So, the next time you interact with a techie and he/she looks a tad stressed, have some sympathy – they’re probably overstretched and can do with some appreciation. Too often these days we consider the IT systems and connectivity supporting our lives a right and not a privelege, and we get righteously peeved off when things go wrong and take it out on the first line of support we hit.
Today, instead of fighting, show some love for the techies in your life.
September 18th is World Water Monitoring Day. This day has been observed since 2003, with the aim being to increase public awareness of water quality and water quality monitoring.
Even though World Water Monitoring Day is still observed on 18 September each year, the initiative has in recent years (since 2009) been expanded to become the World Water Monitoring Challenge, a programme promoting citizen participation in monitoring local water resources around the globe. Basic, low cost water test kits can be ordered through the World Water Monitoring Challenge website, and facilities are provided for volunteers to upload their test results to a global water quality database. The parameters being tested include temperature, acidity (pH), clarity (turbidity) and dissolved oxygen (DO).
One of the goals of the Challenge is to expand participation to a million people in 100 countries by 2012. This is quite a stretching target, given that 2011 saw the involvement of just over 330 000 people from 77 countries. Even if the one million target is not reached this year yet, it remains a most impressive initiative, and considering the importance of keeping our global water resources useful and healthy, something that is definitely worth supporting and promoting. Conducting water tests as a schools programme or community initiative not only helps gather valuable data, but also raises awareness among participants about water quality and how their actions can directly and indirectly impact on their local water resources.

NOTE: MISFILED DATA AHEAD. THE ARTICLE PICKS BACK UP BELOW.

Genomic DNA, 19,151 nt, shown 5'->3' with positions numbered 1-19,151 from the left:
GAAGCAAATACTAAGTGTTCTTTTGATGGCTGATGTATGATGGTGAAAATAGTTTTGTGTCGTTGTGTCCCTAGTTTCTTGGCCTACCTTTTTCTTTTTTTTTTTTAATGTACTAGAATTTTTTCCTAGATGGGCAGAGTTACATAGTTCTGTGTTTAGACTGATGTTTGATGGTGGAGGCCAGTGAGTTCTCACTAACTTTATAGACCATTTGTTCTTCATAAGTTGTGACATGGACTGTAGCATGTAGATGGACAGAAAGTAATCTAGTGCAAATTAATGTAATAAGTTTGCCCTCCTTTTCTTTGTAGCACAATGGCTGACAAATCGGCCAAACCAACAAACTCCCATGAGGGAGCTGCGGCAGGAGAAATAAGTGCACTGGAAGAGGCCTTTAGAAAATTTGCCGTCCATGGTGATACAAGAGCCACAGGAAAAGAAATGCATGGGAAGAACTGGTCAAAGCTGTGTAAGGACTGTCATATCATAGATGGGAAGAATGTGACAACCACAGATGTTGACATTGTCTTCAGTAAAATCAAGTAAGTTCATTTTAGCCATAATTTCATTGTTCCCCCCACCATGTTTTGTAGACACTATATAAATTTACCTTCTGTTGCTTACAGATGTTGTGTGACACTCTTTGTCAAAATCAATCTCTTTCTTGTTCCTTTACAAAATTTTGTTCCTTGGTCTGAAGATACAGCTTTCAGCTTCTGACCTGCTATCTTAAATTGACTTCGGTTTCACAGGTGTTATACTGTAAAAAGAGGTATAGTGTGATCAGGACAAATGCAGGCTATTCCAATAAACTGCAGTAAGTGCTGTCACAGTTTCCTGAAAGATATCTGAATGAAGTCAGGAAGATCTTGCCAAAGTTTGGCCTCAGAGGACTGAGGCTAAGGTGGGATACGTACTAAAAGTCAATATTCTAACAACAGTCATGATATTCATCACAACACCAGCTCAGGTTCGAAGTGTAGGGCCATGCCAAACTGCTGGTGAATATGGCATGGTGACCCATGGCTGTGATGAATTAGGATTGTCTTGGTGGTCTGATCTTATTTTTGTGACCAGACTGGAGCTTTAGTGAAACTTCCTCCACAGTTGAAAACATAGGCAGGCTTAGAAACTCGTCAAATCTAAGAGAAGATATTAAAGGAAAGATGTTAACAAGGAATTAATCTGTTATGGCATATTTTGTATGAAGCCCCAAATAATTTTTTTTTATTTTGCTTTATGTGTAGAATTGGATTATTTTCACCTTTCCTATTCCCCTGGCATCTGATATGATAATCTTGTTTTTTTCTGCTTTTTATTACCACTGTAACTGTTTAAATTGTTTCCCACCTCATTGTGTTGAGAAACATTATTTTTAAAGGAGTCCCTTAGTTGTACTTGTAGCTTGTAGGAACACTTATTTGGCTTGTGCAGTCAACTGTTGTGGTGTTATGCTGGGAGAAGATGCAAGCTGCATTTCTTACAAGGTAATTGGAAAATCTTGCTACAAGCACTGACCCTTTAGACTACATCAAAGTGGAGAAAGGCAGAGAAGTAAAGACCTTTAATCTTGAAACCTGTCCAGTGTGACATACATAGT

To ensure maximum particilation, the extended World Water Monitoring Challenge now runs from March 22 (United Nations World Water Day) to December 31 each year. So there’s no excuse not to get in on the action.
Today we celebrate one of the great names in optics – it’s the birthday of Carl Zeiss, born on 11 September 1816.
Zeiss studied mathematics, physics and optics, among other subjects, at the University of Jena, before he started experimenting with making lenses. By 1847 he founded Carl Zeiss AG and started manufacturing microscopes full time.
Zeiss real contribution came from his realisation that, to differentiate himself from other manufacturers in the optics industry, he had to significantly up the ante in terms of quality and innovation. He first teamed up with the physicist Dr Ernst Abbe, who calculated that the optical quality of lenses at the time left much room for improvement, but also found that the optical glass available was not up to his manufacturing requirements. Zeiss then brought on board glass chemist Dr Otto Schott, who established a glassworks at Jena where he produced new, better quality glass that was able to meet and exceed Abbe’s requirements.
While the lenses produced by Zeiss were initially primarily used in the manufacture of microscopes, the glass produced at Jena also opened up possibilities for the creation of much improved photographic lenses, for use in still and video cameras. Zeiss’ early innovations in photographic lenses happened mostly through the contributions of Dr Paul Rudolph, who was responsible for many classic Zeiss lenses around the end of the 19th century including the famous Planar® in 1896. Later famous Zeiss lenses included the Tessar® (1902) and the Sonnar® (1931). In 1935, Alexander Smakula developed an innovative anti-reflective coating for camera lenses, known as the Carl Zeiss T-coating, which opened up totally new possibilities in lens design, and is a key component in modern photographic lens design.
Even though much of the photographic contributions made by the Carl Zeiss AG company only happened after the death of its founder (Carl Zeiss died on 3 December 1888), his name will always be inextricably linked to top quality photographic optics. Zeiss lenses were used extensively in the cameras manufactured by Zeiss Ikon, one of the companies in the Zeiss group, who started producing the classic Contax cameras in the mid-20th century. The Contax rangefinder was the first 35mm camera to pose a serious challenge to the iconic Leica M-series of the time.
Zeiss lenses have been used by many of the great camera brands, including Voigtlander, Hasselblad, Rollei and Sony.
Aside from microscopy and photography, the optical innovations created by Carl Zeiss and his company have found a use in a wide range of applications, from medical solutions to sports optics to industrial metrology.